Throughout the world, wherever Jews have lived, they have spoken and written differently from their non-Jewish neighbors. Some of their languages have differed by only a few embedded Hebrew words, but others have been so different in grammar and pronunciation that Jews and non-Jews could barely communicate. Most longstanding Jewish languages are now endangered, but new ones are emerging. Many people have heard of Aramaic, Yiddish, and Ladino, but knowledge of other Jewish languages is less common, such as Judeo-Greek, Jewish Malayalam, and contemporary Jewish French. On this site you will find resources on these and other languages, including dictionaries, maps, videos, and statistics. You can connect with researchers and translators and find answers to common questions, and you can view videos of lectures and of people speaking and singing the languages. Check out the exhibits on the High Holidays, Passover, Liturgy, and Women's Voices in many Jewish languages. Learning about Jewish languages leads to a better understanding of the diversity of the Jewish Diaspora and what happens when languages come into contact.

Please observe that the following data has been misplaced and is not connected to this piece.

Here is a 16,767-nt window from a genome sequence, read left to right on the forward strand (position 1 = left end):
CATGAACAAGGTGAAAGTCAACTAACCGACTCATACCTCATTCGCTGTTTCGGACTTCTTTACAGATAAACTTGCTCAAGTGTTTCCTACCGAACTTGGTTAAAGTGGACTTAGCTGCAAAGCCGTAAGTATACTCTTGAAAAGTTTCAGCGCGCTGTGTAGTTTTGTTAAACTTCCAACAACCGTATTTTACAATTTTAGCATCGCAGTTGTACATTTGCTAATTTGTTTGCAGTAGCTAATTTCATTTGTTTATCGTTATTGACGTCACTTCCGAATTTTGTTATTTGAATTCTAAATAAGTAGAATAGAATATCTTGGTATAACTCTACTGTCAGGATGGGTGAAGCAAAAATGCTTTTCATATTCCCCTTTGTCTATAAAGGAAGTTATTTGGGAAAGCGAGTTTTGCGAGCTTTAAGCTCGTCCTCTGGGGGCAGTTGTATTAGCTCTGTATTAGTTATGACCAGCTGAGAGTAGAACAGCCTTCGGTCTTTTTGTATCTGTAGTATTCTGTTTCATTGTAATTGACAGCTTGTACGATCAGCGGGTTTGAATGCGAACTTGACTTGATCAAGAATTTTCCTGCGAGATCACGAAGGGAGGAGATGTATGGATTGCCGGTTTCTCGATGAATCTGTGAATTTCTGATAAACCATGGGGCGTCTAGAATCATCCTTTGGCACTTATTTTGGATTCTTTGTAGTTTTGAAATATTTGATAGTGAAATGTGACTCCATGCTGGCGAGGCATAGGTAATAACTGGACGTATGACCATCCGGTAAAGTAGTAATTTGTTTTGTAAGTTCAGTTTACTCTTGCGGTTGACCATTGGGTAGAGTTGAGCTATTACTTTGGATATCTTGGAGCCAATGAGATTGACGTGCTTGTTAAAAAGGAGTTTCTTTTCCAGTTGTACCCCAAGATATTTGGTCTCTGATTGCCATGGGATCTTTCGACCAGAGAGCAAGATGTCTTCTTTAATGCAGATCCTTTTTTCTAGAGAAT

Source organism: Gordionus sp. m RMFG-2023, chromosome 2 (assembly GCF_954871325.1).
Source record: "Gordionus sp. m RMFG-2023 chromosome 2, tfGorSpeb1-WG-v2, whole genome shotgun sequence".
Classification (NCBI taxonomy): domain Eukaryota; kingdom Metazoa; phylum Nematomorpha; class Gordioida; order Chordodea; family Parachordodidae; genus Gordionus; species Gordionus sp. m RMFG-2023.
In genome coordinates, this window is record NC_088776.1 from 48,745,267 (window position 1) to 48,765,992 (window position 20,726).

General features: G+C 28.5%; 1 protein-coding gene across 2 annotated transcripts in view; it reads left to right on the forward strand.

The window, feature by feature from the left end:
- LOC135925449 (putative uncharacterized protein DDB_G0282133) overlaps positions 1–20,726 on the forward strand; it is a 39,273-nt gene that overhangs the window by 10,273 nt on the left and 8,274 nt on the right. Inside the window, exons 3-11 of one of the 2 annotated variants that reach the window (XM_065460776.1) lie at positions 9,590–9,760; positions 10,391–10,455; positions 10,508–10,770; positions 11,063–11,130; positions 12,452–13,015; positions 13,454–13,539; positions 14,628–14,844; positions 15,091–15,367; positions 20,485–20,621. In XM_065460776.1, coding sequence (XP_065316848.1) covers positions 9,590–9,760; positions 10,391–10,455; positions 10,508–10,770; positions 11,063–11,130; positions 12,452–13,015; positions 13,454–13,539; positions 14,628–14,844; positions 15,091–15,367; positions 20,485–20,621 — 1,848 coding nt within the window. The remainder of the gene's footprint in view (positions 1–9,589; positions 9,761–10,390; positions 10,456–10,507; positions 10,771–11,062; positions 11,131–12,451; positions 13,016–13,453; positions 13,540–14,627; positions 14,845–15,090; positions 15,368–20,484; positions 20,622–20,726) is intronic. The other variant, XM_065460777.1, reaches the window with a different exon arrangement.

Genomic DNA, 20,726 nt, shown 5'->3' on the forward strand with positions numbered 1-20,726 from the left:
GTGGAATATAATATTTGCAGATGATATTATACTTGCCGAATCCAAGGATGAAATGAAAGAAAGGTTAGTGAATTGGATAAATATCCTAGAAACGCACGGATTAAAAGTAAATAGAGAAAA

Most longstanding Jewish languages are now endangered because of migrations, nationalistic language policies, and genocide. The only remaining speakers are elderly, and in the coming decades, the languages will likely become extinct. If we do not engage the last native speakers in the important work of preservation and documentation in the coming years, the languages - wellsprings of Jewish cultural creativity and history - will be lost to the dustbin of history.
Here's where the Jewish Language Project comes in. Our mission is to promote research on, awareness about, and engagement surrounding the many languages spoken and written by Jews throughout history and around the world. We accomplish this by recording interviews and songs by native speakers, sharing unique content on social media, and producing high-quality online events that both teach about and celebrate Jewish languages. We also play a leadership role in our field by convening the Jewish Language Consortium, a group of ten partner organizations with the shared mission of Jewish language preservation and education.
We invite you to be part of the movement to preserve Jews’ precious linguistic heritage and raise awareness about Jewish cultural diversity. Jewish Language Project is 100% reliant on donations and grants to support our operating budget and hard-working staff. Join us by making a tax-deductible contribution to our nonprofit organization. Your gift will help ensure that anyone, now and in the future, can access a whole world of Jewish languages.